Why was anybody wearing a shell suit and trainers at a party like this one?

“Nike? What in the name of all the Goddesses are you doing here and what are you wearing? And why?”

“Oh, hi, Nemesis, thought I might see you here. Which one is yours?”

Cobweb silently indicated first Alf and then Vi.

“Right. Overlap, then. The bloke over there is mine, Baron Pholderol; he’s going to play cards with yours.”

“But what’s he to do with you? You’re going to give him Victory, are you?”

Nike made a face. “They told me you’d had a big refit in the Nemesis business; well, we’re having ours now. Tyche has gone over entirely to being Fortuna; she’s gone into music, spends all her time Orff in concert halls being called upon by choirs. So there was a gap for a Lady Luck, and. . . do you have much to do with the USA?”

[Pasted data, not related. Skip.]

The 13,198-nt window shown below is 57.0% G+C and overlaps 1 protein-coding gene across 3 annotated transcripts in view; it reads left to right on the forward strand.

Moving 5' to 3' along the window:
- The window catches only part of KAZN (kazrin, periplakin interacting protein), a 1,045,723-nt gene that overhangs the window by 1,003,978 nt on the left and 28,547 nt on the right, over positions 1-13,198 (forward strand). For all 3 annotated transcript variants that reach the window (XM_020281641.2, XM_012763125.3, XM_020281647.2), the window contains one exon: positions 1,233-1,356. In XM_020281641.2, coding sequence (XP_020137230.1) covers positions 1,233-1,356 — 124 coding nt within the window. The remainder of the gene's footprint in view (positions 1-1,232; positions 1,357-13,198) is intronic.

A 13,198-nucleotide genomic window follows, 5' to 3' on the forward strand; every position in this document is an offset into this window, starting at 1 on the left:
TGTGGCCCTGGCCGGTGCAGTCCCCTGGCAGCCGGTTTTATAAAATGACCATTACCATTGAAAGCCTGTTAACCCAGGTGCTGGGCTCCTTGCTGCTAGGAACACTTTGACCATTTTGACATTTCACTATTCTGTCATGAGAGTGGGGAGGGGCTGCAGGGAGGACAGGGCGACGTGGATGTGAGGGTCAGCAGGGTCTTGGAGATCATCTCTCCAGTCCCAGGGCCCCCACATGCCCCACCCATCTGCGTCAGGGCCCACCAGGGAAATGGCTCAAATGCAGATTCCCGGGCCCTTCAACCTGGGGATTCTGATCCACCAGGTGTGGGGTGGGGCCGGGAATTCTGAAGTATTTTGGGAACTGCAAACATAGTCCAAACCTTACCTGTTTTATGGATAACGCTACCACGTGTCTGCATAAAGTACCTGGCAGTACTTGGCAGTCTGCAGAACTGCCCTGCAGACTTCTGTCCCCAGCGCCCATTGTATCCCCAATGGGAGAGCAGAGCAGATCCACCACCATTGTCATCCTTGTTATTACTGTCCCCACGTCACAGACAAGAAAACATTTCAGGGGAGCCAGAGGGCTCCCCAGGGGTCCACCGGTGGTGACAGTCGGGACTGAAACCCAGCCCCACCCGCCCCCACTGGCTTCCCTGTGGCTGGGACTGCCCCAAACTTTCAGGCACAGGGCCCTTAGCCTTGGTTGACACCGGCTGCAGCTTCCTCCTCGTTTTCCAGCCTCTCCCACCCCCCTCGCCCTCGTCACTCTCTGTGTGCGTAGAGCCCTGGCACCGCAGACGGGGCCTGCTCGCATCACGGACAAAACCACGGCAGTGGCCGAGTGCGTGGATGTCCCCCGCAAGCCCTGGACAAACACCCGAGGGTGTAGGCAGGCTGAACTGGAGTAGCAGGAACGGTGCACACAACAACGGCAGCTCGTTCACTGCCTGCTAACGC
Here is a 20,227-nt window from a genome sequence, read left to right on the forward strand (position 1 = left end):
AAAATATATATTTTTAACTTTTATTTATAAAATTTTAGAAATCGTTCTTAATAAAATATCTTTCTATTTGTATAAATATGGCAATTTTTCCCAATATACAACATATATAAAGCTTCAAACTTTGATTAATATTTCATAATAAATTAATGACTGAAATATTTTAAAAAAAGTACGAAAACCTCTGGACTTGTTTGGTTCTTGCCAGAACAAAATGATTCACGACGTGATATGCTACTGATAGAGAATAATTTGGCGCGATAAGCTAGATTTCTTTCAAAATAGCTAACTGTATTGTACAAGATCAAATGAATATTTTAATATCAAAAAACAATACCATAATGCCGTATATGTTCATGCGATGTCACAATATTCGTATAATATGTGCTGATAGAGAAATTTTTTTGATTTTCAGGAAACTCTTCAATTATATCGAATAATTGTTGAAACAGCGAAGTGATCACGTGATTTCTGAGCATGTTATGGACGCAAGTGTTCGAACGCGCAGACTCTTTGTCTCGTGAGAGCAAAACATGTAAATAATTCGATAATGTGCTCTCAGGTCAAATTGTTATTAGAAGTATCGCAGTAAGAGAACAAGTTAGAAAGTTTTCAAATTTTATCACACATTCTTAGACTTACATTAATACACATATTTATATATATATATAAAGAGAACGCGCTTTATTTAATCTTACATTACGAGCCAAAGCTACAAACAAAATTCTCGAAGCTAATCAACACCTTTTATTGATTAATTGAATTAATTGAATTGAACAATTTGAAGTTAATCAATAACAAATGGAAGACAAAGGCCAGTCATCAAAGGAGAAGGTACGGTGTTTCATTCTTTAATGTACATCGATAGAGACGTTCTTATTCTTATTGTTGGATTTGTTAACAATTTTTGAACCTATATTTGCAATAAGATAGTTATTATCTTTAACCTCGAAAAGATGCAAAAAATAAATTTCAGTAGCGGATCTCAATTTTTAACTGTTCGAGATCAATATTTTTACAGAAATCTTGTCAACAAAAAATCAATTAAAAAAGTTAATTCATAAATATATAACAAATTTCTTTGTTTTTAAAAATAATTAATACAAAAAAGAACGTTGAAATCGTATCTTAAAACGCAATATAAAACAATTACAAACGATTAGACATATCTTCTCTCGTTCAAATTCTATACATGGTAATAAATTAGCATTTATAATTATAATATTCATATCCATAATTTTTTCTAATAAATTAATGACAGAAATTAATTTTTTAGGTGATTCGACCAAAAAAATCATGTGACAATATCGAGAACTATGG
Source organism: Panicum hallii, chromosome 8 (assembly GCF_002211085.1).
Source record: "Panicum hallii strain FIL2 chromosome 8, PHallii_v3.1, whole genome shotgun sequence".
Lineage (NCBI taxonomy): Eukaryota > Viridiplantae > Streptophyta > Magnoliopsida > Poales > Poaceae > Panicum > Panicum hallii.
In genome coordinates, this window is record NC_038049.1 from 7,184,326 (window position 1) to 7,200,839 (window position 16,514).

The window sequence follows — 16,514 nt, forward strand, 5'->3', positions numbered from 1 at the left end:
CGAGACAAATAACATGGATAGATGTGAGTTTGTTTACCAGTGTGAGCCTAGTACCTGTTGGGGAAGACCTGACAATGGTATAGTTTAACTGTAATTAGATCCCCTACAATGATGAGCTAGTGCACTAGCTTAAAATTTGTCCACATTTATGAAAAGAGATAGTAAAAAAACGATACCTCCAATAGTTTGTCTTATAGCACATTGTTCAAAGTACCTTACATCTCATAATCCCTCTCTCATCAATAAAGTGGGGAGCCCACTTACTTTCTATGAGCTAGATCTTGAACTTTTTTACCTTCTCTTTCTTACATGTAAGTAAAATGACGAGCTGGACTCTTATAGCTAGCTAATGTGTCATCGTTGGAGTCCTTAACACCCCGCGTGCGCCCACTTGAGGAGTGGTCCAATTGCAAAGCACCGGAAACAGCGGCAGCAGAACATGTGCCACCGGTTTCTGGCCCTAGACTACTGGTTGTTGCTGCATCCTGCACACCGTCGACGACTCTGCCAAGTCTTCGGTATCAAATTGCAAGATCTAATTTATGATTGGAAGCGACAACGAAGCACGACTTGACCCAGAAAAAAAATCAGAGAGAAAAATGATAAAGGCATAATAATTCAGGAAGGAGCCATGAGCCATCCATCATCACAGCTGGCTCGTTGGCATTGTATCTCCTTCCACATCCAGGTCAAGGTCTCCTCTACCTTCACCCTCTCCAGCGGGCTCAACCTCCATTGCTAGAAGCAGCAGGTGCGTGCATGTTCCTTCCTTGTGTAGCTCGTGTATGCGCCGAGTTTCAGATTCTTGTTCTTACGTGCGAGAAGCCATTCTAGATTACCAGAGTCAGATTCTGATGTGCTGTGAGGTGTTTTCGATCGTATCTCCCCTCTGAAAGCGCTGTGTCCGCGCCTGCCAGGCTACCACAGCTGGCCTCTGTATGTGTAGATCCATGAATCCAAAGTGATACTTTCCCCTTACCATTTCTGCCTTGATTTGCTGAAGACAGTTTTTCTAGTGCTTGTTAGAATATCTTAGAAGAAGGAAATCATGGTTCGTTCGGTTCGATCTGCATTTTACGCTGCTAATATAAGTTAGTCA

Cobweb shook her head in some bewilderment. “Not if I can possibly avoid it. I find I don’t understand the language.”

They exchanged a look of sympathetic understanding. “You and me both,” said Nike, gloomily. “I’ve suddenly been given Hellenistic Neo-Pagan Sects in the US.”

“Hellenistic Neo-Pagan sex?” echoed Cobweb. The Gnome would like that, she thought.

“Sects. And they are so wet. We’re talking candles, incense, scented oils, all that sort of stuff. Magick. As opposed to magic. There isn’t one of them can do any of either sort and most of them don’t even know that they aren’t the same. Cobweb, they’ll believe just anything, some of them. Never mind Intelligent Design, they’ll believe Plain Stupid Design.” She was becoming agitated, and Cobweb hastened to calm her with a half bottle of hock.